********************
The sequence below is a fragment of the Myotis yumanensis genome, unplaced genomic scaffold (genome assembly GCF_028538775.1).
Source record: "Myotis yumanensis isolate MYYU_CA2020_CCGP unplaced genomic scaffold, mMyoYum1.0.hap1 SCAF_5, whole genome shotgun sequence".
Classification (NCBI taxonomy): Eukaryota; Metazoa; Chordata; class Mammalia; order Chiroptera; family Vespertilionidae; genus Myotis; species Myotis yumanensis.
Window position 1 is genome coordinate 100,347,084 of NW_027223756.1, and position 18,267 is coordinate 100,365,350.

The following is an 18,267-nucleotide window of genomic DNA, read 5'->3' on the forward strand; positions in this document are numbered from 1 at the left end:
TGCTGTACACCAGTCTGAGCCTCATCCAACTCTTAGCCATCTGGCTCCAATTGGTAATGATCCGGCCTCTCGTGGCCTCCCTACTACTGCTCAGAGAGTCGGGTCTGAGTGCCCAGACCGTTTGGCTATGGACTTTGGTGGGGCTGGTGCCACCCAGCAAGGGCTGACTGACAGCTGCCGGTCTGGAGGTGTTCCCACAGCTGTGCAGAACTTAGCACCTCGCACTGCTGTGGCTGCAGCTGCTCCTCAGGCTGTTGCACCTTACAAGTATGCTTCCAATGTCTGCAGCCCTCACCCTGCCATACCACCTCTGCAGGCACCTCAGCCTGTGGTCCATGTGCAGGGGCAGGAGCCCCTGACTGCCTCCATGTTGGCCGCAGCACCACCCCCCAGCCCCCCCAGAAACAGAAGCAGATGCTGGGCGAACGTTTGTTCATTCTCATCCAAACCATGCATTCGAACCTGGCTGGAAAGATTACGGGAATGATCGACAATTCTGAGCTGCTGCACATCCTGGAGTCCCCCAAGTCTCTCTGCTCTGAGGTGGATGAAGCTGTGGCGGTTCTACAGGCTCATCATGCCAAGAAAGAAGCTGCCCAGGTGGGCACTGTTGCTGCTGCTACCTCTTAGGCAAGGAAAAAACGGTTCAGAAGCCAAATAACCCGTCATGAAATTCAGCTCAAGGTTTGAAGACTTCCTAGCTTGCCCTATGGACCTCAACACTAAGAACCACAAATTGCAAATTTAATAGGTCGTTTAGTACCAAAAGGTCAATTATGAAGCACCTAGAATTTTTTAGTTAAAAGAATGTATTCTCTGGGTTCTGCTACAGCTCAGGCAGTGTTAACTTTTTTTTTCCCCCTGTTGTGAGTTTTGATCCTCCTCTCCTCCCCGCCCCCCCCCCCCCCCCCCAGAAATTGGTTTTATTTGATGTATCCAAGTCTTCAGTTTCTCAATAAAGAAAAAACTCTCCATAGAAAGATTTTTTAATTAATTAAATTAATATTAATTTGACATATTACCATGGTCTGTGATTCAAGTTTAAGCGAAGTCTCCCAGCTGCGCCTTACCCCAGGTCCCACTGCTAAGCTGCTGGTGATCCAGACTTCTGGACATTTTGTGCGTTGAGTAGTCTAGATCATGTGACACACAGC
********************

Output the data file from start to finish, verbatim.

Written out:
The sequence below is a fragment of the Myotis yumanensis genome, unplaced genomic scaffold (genome assembly GCF_028538775.1).
Source record: "Myotis yumanensis isolate MYYU_CA2020_CCGP unplaced genomic scaffold, mMyoYum1.0.hap1 SCAF_5, whole genome shotgun sequence".
Classification (NCBI taxonomy): Eukaryota; Metazoa; Chordata; class Mammalia; order Chiroptera; family Vespertilionidae; genus Myotis; species Myotis yumanensis.
Window position 1 is genome coordinate 100,347,084 of NW_027223756.1, and position 18,267 is coordinate 100,365,350.

The following is an 18,267-nucleotide window of genomic DNA, read 5'->3' on the forward strand; positions in this document are numbered from 1 at the left end:
TGCTGTACACCAGTCTGAGCCTCATCCAACTCTTAGCCATCTGGCTCCAATTGGTAATGATCCGGCCTCTCGTGGCCTCCCTACTACTGCTCAGAGAGTCGGGTCTGAGTGCCCAGACCGTTTGGCTATGGACTTTGGTGGGGCTGGTGCCACCCAGCAAGGGCTGACTGACAGCTGCCGGTCTGGAGGTGTTCCCACAGCTGTGCAGAACTTAGCACCTCGCACTGCTGTGGCTGCAGCTGCTCCTCAGGCTGTTGCACCTTACAAGTATGCTTCCAATGTCTGCAGCCCTCACCCTGCCATACCACCTCTGCAGGCACCTCAGCCTGTGGTCCATGTGCAGGGGCAGGAGCCCCTGACTGCCTCCATGTTGGCCGCAGCACCACCCCCCAGCCCCCCCAGAAACAGAAGCAGATGCTGGGCGAACGTTTGTTCATTCTCATCCAAACCATGCATTCGAACCTGGCTGGAAAGATTACGGGAATGATCGACAATTCTGAGCTGCTGCACATCCTGGAGTCCCCCAAGTCTCTCTGCTCTGAGGTGGATGAAGCTGTGGCGGTTCTACAGGCTCATCATGCCAAGAAAGAAGCTGCCCAGGTGGGCACTGTTGCTGCTGCTACCTCTTAGGCAAGGAAAAAACGGTTCAGAAGCCAAATAACCCGTCATGAAATTCAGCTCAAGGTTTGAAGACTTCCTAGCTTGCCCTATGGACCTCAACACTAAGAACCACAAATTGCAAATTTAATAGGTCGTTTAGTACCAAAAGGTCAATTATGAAGCACCTAGAATTTTTTAGTTAAAAGAATGTATTCTCTGGGTTCTGCTACAGCTCAGGCAGTGTTAACTTTTTTTTTCCCCCTGTTGTGAGTTTTGATCCTCCTCTCCTCCCCGCCCCCCCCCCCCCCCCCCAGAAATTGGTTTTATTTGATGTATCCAAGTCTTCAGTTTCTCAATAAAGAAAAAACTCTCCATAGAAAGATTTTTTAATTAATTAAATTAATATTAATTTGACATATTACCATGGTCTGTGATTCAAGTTTAAGCGAAGTCTCCCAGCTGCGCCTTACCCCAGGTCCCACTGCTAAGCTGCTGGTGATCCAGACTTCTGGACATTTTGTGCGTTGAGTAGTCTAGATCATGTGACACACAGC